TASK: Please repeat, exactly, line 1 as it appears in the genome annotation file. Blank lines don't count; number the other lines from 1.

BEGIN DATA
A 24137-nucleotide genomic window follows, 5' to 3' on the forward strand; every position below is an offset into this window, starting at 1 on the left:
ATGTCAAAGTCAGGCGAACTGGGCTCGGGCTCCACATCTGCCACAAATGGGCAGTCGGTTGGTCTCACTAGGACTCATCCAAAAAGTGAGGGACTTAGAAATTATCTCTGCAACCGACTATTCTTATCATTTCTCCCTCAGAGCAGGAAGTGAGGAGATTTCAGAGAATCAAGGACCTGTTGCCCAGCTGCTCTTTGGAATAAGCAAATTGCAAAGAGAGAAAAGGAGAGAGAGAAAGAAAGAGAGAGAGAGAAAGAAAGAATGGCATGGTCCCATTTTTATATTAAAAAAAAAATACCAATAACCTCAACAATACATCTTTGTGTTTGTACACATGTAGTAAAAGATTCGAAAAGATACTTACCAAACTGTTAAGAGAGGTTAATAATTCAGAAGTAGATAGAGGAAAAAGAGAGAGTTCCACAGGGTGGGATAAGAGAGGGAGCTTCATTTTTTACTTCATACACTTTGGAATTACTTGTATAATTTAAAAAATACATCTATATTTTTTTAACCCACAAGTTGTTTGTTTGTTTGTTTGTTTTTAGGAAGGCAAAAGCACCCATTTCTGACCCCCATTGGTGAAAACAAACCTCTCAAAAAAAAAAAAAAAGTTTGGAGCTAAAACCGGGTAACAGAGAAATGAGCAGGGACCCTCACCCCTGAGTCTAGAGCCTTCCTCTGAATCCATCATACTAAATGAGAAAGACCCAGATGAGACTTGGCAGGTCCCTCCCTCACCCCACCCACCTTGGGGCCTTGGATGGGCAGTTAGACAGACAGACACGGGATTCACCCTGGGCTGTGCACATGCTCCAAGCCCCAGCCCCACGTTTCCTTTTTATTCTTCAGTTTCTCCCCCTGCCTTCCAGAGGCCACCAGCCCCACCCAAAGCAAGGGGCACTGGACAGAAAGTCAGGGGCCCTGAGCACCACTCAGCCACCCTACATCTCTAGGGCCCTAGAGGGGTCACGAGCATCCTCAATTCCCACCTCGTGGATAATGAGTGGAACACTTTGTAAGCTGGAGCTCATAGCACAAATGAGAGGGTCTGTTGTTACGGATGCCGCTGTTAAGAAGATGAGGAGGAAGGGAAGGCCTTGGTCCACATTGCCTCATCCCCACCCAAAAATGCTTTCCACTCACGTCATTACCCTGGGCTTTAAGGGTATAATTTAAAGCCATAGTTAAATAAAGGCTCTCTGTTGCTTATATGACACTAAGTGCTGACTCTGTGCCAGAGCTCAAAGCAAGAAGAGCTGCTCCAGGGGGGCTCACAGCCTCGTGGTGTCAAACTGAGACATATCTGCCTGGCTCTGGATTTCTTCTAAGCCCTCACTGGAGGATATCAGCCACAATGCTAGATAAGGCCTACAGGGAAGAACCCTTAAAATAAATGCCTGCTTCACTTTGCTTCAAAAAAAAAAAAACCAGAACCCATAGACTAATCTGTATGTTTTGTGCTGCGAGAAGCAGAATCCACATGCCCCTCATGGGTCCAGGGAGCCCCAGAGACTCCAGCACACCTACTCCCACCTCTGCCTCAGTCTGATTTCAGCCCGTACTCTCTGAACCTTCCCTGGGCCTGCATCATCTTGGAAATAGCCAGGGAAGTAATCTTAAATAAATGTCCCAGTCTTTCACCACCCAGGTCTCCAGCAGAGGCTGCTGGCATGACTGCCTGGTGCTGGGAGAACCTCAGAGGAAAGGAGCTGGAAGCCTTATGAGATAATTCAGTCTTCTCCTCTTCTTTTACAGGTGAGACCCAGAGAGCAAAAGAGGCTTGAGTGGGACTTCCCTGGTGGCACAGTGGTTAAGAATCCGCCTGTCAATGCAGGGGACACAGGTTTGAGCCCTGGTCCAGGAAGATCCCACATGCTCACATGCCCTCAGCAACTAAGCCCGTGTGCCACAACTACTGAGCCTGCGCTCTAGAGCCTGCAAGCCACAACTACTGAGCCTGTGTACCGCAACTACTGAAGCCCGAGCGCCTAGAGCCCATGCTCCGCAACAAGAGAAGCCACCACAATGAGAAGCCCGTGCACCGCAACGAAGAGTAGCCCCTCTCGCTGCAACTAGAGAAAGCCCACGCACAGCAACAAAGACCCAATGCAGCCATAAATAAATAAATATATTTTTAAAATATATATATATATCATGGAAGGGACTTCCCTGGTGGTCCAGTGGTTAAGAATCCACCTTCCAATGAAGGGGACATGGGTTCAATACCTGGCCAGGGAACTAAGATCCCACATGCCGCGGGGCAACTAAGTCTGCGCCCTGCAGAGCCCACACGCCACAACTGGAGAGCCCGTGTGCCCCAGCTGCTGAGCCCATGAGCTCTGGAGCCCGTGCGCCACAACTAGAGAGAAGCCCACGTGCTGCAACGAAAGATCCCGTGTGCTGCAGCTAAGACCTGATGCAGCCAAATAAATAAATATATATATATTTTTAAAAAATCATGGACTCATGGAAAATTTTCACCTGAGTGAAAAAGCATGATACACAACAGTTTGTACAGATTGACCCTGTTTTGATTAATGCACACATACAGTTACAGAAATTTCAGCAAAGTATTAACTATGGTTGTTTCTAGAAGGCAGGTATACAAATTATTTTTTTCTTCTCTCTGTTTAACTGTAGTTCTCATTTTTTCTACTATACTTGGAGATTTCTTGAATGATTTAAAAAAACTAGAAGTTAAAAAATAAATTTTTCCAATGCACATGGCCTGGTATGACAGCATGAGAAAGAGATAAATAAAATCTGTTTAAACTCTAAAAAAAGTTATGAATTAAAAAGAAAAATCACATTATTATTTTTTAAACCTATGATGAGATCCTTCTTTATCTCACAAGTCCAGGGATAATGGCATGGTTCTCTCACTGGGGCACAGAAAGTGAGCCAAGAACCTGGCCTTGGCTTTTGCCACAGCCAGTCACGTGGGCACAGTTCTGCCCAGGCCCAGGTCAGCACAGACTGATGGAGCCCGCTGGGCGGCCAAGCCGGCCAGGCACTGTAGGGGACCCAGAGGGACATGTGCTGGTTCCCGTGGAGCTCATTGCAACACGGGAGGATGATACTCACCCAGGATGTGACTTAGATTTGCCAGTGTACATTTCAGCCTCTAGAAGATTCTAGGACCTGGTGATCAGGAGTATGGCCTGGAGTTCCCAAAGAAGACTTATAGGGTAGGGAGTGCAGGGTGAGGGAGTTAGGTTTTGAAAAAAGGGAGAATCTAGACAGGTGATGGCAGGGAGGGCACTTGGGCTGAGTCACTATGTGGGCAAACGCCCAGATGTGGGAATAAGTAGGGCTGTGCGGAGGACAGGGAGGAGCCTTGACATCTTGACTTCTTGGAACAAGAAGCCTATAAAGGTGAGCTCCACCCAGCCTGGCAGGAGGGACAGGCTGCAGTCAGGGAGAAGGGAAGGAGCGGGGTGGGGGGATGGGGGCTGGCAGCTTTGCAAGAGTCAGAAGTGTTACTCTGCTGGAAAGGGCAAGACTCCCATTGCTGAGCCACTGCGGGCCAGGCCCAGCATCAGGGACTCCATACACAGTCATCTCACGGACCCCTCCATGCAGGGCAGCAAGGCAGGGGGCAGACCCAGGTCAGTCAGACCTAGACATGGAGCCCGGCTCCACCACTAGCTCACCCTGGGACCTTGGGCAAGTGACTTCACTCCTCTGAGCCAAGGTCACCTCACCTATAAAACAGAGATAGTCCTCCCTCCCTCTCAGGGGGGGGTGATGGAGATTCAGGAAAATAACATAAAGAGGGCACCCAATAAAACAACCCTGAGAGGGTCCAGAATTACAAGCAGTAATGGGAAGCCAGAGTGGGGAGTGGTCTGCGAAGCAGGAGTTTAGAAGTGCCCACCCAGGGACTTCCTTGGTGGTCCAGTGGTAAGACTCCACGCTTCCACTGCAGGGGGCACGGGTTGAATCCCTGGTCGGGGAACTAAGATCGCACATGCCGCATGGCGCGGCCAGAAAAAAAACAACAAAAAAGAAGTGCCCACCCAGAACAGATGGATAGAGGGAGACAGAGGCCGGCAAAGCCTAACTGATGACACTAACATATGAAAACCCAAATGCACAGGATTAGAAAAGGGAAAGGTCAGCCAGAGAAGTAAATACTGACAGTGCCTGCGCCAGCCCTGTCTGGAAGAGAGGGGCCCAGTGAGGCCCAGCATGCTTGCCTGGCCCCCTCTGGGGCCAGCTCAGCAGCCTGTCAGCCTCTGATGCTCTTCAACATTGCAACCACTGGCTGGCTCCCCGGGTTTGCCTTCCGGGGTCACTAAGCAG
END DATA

A 24137-nucleotide genomic window follows, 5' to 3' on the forward strand; every position below is an offset into this window, starting at 1 on the left: